So i have this new tenant and her son and their little dog.... all of whom are all really loud. We share a long hallway with a bathroom and kitchen but sounds are transfered from room to room really easily. The biggest problem are sounds from room to hallway however.
I have three main questions:
our areas are both covered in laminant flooring, the door to her room is new and looks to be solid core but im not certain it is. There is a large gap between the floor and the door at the bottom where the dog likes to look under and bark at me when they are out. Is there something i can stick/nail/screw onto the bottom of this door so it covers the hole between the door and the laminant flooring?
in the hallway there is a furnance room that runs on the right all the way down the hall. There are closet like doors with large slits all the way down the hallway as well. This furnace room is connected to another closet with a door on her side of the house with slits as well so sound travels through completly. Would it be worth putting up a small wooden wall inside the furnace room blocking the hole to the closet room and then insulate it to keep out noise? (it looks like there would be enough room to do so) Or is it better just to get new closet doors (might be too pricey for me there are about 6 sets of swinging doors to replace)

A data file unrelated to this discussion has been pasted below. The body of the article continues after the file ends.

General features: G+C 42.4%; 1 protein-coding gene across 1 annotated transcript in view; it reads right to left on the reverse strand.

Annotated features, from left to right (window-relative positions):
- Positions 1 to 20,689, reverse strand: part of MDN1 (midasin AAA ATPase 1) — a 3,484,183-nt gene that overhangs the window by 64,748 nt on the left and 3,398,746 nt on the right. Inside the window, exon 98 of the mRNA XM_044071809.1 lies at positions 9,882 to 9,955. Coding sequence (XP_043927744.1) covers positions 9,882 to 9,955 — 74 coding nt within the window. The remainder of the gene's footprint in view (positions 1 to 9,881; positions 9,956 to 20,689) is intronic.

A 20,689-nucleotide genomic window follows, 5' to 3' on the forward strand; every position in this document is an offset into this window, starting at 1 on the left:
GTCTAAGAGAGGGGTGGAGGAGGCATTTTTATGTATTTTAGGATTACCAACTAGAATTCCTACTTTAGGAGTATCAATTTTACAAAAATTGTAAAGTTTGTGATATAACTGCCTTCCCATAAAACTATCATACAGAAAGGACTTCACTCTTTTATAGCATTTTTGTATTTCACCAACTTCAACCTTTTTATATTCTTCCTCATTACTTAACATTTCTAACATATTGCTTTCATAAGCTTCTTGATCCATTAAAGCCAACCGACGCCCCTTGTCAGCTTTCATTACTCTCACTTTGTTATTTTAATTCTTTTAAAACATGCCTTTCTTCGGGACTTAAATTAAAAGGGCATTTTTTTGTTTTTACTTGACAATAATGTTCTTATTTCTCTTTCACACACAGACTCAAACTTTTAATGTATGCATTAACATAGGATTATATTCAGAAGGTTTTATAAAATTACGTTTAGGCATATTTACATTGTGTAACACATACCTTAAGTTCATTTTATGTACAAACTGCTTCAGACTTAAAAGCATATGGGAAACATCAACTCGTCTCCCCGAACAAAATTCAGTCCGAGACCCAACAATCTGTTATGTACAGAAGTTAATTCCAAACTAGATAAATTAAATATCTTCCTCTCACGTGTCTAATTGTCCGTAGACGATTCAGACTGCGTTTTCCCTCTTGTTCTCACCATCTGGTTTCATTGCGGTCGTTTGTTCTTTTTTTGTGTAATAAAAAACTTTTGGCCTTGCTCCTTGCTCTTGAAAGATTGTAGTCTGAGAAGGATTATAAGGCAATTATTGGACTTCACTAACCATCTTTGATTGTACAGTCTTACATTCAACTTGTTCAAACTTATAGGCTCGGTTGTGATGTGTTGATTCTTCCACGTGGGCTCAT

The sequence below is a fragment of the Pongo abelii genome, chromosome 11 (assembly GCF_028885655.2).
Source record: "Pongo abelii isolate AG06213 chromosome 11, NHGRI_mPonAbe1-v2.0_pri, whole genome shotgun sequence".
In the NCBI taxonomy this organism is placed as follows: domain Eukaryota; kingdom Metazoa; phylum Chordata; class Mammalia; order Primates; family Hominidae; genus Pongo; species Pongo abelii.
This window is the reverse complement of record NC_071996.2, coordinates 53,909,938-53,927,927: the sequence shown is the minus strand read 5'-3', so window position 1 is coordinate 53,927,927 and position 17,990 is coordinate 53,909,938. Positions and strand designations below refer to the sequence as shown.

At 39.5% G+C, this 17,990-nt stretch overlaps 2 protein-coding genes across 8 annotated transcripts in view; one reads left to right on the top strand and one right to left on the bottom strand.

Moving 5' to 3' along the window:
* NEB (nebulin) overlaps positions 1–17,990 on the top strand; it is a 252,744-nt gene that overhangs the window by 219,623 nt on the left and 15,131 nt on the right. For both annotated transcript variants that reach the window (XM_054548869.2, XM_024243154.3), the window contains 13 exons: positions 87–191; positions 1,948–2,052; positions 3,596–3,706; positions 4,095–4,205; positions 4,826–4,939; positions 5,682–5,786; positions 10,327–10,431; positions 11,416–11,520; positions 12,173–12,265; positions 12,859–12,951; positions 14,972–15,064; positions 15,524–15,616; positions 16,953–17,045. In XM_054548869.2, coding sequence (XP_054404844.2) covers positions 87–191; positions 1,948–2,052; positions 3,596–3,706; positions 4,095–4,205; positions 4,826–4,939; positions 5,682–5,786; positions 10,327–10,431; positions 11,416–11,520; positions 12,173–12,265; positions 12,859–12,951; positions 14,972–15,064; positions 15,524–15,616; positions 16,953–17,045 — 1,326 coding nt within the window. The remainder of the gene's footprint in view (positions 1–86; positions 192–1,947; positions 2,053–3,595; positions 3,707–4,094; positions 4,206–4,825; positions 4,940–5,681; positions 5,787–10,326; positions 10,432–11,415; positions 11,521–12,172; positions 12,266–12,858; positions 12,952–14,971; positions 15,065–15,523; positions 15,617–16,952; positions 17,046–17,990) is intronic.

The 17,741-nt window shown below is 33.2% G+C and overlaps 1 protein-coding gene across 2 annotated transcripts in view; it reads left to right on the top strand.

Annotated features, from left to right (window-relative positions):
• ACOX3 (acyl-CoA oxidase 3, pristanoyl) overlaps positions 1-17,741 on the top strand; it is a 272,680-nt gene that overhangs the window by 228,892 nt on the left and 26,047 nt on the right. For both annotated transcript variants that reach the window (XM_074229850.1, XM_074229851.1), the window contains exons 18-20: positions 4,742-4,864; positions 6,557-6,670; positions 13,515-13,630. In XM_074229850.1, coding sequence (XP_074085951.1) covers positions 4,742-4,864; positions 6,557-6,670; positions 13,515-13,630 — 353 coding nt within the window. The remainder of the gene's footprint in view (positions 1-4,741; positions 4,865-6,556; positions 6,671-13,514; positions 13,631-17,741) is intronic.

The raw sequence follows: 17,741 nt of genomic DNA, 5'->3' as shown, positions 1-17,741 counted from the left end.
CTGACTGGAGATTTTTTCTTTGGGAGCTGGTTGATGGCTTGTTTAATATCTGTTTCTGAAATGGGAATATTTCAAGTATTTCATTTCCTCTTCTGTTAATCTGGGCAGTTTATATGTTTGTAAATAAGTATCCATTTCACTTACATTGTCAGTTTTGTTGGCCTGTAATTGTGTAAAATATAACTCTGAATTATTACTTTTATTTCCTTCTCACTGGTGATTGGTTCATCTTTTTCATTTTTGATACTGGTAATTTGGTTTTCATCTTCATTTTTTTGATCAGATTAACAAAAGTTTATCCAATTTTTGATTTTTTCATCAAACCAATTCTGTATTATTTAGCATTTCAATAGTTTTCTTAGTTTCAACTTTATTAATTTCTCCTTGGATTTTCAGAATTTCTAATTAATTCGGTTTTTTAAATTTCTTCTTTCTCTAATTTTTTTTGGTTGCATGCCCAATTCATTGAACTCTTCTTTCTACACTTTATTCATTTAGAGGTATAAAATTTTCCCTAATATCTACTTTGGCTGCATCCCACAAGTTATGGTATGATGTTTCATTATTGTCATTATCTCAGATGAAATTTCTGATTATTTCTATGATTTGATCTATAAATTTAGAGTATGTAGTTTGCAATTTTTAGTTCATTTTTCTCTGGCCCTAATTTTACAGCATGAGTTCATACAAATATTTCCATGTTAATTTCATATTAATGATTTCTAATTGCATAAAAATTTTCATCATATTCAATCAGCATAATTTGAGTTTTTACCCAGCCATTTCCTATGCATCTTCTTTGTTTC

The Door to my area is really old and thin will getting a solid core door make a huge difference?
You can get a "sweep" for the bottom of the door at the local Home Depot or Lowes. Sounds like a wall with insulation would help in the furnace room, as well as a solid door on HER side. The louvered door would need to remain for fresh air for the furnace. (I assume it's gas??) A solid door will also help. You might consider an insulated metal door, complete with threshold. The brick mold on the outside could be replaced with regular casing. Sound transmission is a hard to deal with.
The previous post is correct about the louvered doors. If your furnace (and water heater if it is in there) is gas and is not high efficiency, the louvers provide combustion air for the furnace. Not allowing that room to breathe will deprive the furnace of oxygen, and the combustion process will create more carbon monoxide...And that ain't good (or safe). It will also lessen the efficiency of the unit.
If you frame the wall in the furnace room, leave 30" clearance in front of the furnace for service and removal. That's code.
A door sweep will easily bridge the gap under the door.
Good point about clearance for the furnace! And I meant the solid door going to your area. That wasn't very clear the way I phrased the other post.
Hard smooth surfaces reflect sound; heavy curtains, thick rugs, sound absorbent foams and foam tiles absorb it.
The trick is to find add-on materials that work, without giving an unpleasant appearance to your place.
A quick Internet search gave me many hits, but most are for commercial materials and scientific papers. Coming up with the right search terms for what you're looking for might not be easy.
Here's one link. They might have free online literature somewhere on the Website for how best to solve your problem.
Or, building supply stores may be a good bet.
|All times are GMT -5. The time now is 06:59 AM.|
vBulletin Security provided by vBSecurity v2.2.2 (Pro) - vBulletin Mods & Addons Copyright © 2016 DragonByte Technologies Ltd.
User Alert System provided by Advanced User Tagging (Pro) - vBulletin Mods & Addons Copyright © 2016 DragonByte Technologies Ltd.